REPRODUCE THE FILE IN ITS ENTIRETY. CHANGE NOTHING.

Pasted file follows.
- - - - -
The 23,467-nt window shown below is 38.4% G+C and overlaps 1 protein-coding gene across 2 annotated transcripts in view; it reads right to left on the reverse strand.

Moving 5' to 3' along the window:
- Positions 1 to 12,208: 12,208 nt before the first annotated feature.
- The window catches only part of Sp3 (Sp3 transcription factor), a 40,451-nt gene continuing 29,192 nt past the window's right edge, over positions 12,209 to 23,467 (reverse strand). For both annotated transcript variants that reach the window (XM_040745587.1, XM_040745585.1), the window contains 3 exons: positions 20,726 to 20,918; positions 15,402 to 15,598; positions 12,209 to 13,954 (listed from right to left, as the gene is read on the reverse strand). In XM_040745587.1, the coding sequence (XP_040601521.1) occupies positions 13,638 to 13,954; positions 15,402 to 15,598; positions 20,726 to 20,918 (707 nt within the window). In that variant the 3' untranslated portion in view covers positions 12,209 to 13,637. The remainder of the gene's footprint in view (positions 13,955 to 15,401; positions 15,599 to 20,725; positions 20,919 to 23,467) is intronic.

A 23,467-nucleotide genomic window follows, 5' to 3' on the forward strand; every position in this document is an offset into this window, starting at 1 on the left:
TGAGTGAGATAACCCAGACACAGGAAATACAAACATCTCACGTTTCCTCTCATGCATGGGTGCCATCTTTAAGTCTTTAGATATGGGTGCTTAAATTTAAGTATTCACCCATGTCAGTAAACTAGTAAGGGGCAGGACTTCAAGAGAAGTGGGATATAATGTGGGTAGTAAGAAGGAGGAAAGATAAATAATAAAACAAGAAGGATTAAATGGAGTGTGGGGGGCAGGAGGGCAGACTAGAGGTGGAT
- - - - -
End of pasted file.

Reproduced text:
The 23,467-nt window shown below is 38.4% G+C and overlaps 1 protein-coding gene across 2 annotated transcripts in view; it reads right to left on the reverse strand.

Moving 5' to 3' along the window:
- Positions 1 to 12,208: 12,208 nt before the first annotated feature.
- The window catches only part of Sp3 (Sp3 transcription factor), a 40,451-nt gene continuing 29,192 nt past the window's right edge, over positions 12,209 to 23,467 (reverse strand). For both annotated transcript variants that reach the window (XM_040745587.1, XM_040745585.1), the window contains 3 exons: positions 20,726 to 20,918; positions 15,402 to 15,598; positions 12,209 to 13,954 (listed from right to left, as the gene is read on the reverse strand). In XM_040745587.1, the coding sequence (XP_040601521.1) occupies positions 13,638 to 13,954; positions 15,402 to 15,598; positions 20,726 to 20,918 (707 nt within the window). In that variant the 3' untranslated portion in view covers positions 12,209 to 13,637. The remainder of the gene's footprint in view (positions 13,955 to 15,401; positions 15,599 to 20,725; positions 20,919 to 23,467) is intronic.

A 23,467-nucleotide genomic window follows, 5' to 3' on the forward strand; every position in this document is an offset into this window, starting at 1 on the left:
TGAGTGAGATAACCCAGACACAGGAAATACAAACATCTCACGTTTCCTCTCATGCATGGGTGCCATCTTTAAGTCTTTAGATATGGGTGCTTAAATTTAAGTATTCACCCATGTCAGTAAACTAGTAAGGGGCAGGACTTCAAGAGAAGTGGGATATAATGTGGGTAGTAAGAAGGAGGAAAGATAAATAATAAAACAAGAAGGATTAAATGGAGTGTGGGGGGCAGGAGGGCAGACTAGAGGTGGAT